Google Grants can be a great asset to a cash-strapped charity or non-profit organization. Done right, your campaigns can drive targeted traffic to your site, but your site has to deliver too. It is worth taking time to create great landing pages that convert once your visitor lands on them.

If you’re one of the non-profits that have neglected their campaigns over the years, this is the perfect time to restructure them and to take advantage of some of the great enhancements Google has been rolling out recently.

If you are concerned about your non-profit ads and don’t know where to start, we’d love to review them for you and make some recommendations. Get in touch with us here.

 


Google Analytics Set Up and Tips

There’s an updated version of this post. Click here to read it. 

A few weeks ago we posted a blog about understanding your traffic and recommended you try Google Analytics. If you haven’t already done so, here’s how to install Analytics:

1. First of all you will need a Google account. If you are using gmail you can use those login details and if not, sign up for an account then proceed to check in with Google – click on the sign up button to get started.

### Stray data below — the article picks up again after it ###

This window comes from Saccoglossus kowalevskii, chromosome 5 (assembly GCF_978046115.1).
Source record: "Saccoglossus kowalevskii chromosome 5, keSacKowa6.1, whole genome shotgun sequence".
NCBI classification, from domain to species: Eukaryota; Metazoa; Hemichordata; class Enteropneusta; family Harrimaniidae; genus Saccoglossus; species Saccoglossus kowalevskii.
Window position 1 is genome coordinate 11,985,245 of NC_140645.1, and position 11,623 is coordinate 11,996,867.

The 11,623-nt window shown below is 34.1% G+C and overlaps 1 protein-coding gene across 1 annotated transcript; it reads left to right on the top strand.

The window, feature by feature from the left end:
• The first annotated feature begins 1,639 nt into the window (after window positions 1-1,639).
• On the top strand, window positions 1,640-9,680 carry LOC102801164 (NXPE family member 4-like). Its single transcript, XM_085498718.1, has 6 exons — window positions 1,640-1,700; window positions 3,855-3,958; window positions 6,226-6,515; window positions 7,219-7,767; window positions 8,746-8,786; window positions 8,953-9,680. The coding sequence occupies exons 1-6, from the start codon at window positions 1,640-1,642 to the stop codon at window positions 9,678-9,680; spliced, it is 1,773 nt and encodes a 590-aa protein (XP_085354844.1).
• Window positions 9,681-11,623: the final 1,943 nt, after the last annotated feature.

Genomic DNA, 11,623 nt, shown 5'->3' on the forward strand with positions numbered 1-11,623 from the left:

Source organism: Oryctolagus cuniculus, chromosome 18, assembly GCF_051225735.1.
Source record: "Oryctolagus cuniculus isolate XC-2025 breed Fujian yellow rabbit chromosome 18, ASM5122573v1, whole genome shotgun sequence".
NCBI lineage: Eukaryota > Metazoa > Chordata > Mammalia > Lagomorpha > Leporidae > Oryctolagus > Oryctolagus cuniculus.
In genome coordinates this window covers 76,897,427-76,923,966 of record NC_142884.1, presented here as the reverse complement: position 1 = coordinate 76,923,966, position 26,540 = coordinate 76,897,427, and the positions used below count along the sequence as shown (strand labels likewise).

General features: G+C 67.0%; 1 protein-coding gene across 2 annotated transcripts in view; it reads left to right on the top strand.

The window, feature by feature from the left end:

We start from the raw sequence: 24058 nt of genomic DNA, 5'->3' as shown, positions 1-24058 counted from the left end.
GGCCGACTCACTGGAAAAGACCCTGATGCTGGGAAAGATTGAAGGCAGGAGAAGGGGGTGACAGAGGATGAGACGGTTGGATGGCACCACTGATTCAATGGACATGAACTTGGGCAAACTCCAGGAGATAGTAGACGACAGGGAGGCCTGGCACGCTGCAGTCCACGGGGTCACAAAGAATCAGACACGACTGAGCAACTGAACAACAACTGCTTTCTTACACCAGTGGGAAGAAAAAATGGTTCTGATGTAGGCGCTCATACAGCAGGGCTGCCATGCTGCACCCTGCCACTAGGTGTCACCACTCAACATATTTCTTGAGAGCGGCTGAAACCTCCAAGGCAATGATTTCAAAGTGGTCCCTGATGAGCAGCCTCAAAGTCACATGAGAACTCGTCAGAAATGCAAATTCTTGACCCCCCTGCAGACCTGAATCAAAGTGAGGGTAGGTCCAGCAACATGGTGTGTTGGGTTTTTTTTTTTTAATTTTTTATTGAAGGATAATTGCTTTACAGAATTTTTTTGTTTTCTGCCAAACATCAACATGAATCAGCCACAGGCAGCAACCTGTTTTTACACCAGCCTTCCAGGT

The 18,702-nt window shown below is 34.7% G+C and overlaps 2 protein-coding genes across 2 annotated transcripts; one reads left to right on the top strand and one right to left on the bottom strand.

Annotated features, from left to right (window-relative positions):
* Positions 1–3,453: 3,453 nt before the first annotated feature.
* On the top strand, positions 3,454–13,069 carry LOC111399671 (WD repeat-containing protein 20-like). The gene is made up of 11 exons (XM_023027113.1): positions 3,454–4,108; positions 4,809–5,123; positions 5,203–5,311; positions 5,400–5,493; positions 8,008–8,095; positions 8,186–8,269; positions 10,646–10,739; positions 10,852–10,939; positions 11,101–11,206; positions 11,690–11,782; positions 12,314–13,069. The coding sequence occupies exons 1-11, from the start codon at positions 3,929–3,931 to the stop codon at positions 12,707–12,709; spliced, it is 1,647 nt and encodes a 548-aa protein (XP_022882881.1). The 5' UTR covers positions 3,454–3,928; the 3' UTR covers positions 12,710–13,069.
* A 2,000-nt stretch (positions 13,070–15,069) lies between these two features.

2. Enter your site details including URL and time zones, click to continue then enter your contact info.

3. You will be taken to the tracking instructions. To make sure Google knows to track your site, you must put the code given on the right-hand side of your screen on your site – copy and paste it onto every page.

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Once you have it set up and it’s been tracking traffic for a few days, you will find all kinds of valuable information that will enable you to improve your online marketing efforts and make educated decisions:

Your traffic: where it comes from (both geographically and from other sites), how often people visit, how long they stay and which pages they visit and more;

Your content: which pages they land on and where they go from there, which content drives the most traffic etc (or the least);

Your goals: track your online marketing goals including conversion rates, funnels and Adwords campaigns.

Tips

  • Filter out visits from you or your employees as they can skew your results.
  • Set goals – Analytics allows you to set goals pertaining to your traffic. You should use these to track success.
  • One of the things I like best about Analytics is the ability to view data in different ways – remember to use these capabilities to view graphical representations of your data.

Having problems installing Google Analytics or no time to do so? Just let us know. This is just one of the many services we provide.

Thanks to songglod on Flickr for the traffic pic!